Christ Church Looks Back: Maintenance of Church Facilities

Christ Church Looks Back: Maintenance of Church Facilities
By Joseph Tomberlin
Posted June 28, 2013

Joseph Tomberlin

The Minutes of the Vestry meeting of July 10, 1959, contain the following entry: “Mr. [Blake] Ellis offered his services free in planning [the] redoing [of] church property provided that a major portion of this work be started no later than Jan. first next—if not started by then his charge will be the usual 10 per cent.” As generous as the offer was, it was untimely because Christ Church faced at that moment far more critical problems than “planning redoing church property.” As noted in earlier articles in this series, at the end of 1958, Christ Church had purchased the house at 103 East College Street that became Stuart Hall and now contains parish offices. The original reason for the acquisition, however, was to provide new space for the Sunday School program and for a kindergarten. It was unfortunate that with the new property came some complications.

Vestry Minutes from October 9, 1959, and November 9, 1959, meetings include considerable information about the physical plant issues at hand. Not for the first time, the Church and the Parish Hall both needed “termite treatment.” The previous occasion, as recounted in the August 2009 Vineyard, was in 1950-1951, when the Church was still quite new. Then, an inspection by Orkin revealed “widespread [termite] infestation” especially around the door to the original kitchen in the present-day south wing of the sanctuary, and the damage was heavy enough to require repairs. Vestry took fourteen months to deal with treatment against termites and to make repairs. In ensuing years, Vestry had to grapple with other termite infestations, so the 1959 troubles simply constituted another episode in a continuing story. In addition to the foregoing, Vestry learned that “a great deal of work is going to be necessary on the College Street house.” The term “a great deal of work” included providing a new heating system, significant repairs to the porch, and a paint job.” Moreover, the “heater for [the] church furnace” needed repairs and the thermostats had to be replaced. Also, the interior of the Rectory on West North Street had not been repainted in “at least 6 ½ years,” the period that Fr. Kippenbrock and his family had lived there. Christ Church, at the time, did not have money to cope with the immediate difficulties, so they simply dragged on, unsolved, for many months afterward. Consequently, renovating or updating the Church was not a concern that received a high priority at the moment.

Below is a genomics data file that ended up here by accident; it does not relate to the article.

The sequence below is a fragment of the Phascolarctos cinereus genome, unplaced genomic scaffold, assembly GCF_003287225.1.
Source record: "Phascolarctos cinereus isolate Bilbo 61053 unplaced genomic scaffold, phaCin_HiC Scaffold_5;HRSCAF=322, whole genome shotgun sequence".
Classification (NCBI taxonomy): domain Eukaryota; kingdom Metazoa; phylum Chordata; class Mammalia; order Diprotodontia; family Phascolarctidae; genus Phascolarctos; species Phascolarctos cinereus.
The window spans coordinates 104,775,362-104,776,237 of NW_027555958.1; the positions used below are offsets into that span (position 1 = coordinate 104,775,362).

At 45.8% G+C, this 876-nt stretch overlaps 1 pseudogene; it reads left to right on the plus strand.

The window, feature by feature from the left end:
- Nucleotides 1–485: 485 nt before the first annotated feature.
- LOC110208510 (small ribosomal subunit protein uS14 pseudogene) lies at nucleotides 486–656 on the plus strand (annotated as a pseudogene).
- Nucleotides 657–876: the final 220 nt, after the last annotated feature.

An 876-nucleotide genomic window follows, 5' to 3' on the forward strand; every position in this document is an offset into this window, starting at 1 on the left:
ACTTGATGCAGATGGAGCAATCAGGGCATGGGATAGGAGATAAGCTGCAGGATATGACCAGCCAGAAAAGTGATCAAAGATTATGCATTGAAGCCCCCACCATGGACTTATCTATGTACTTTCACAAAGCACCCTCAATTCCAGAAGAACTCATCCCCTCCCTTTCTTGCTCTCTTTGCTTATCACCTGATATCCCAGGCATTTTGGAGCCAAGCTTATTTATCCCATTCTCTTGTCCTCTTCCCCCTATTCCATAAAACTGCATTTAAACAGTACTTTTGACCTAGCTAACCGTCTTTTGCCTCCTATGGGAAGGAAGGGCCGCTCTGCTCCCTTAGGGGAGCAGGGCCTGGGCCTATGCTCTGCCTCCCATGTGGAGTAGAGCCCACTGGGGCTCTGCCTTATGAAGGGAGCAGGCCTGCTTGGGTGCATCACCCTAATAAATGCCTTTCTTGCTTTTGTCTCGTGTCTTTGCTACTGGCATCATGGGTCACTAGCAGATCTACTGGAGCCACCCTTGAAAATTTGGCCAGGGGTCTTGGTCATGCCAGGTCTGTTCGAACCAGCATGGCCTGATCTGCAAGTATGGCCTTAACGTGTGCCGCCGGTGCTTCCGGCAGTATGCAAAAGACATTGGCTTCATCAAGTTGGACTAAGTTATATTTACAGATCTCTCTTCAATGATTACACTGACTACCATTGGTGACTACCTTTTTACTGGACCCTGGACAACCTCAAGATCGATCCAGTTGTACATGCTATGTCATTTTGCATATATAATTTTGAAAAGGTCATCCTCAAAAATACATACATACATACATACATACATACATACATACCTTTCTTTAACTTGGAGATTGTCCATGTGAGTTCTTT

While the existing repair and renewal needs lingered on Christ Church’s agenda, a group of volunteers dealt with one aspect of improving the physical plant. A called session of the Vestry convened on January 13, 1960, “to obtain endorsement of Vestry for renovation of kitchen. The entire renovation is to be taken care of by a group —the Macks, Roddys, Kafoures, Robinsons, Newhams, and possibly others.” Having obtained approval of their voluntary undertaking, the participants proceeded, as described in a letter of February 5, 1960, from Robert G. Macks to the Rector, Fr. Kippenbrock.

Macks explained that he and his wife, Bridget, “had originally thought to take over the deal by ourselves, but it began to run into considerably more expense than we had thought.” As he wrote, “a number of our good parishioners have been kind enough to rally to our assistance and that of the Church.” Specifically, he had received donations totaling $90.00 from six members of the Church, and he sent their checks along with the letter to the Rector.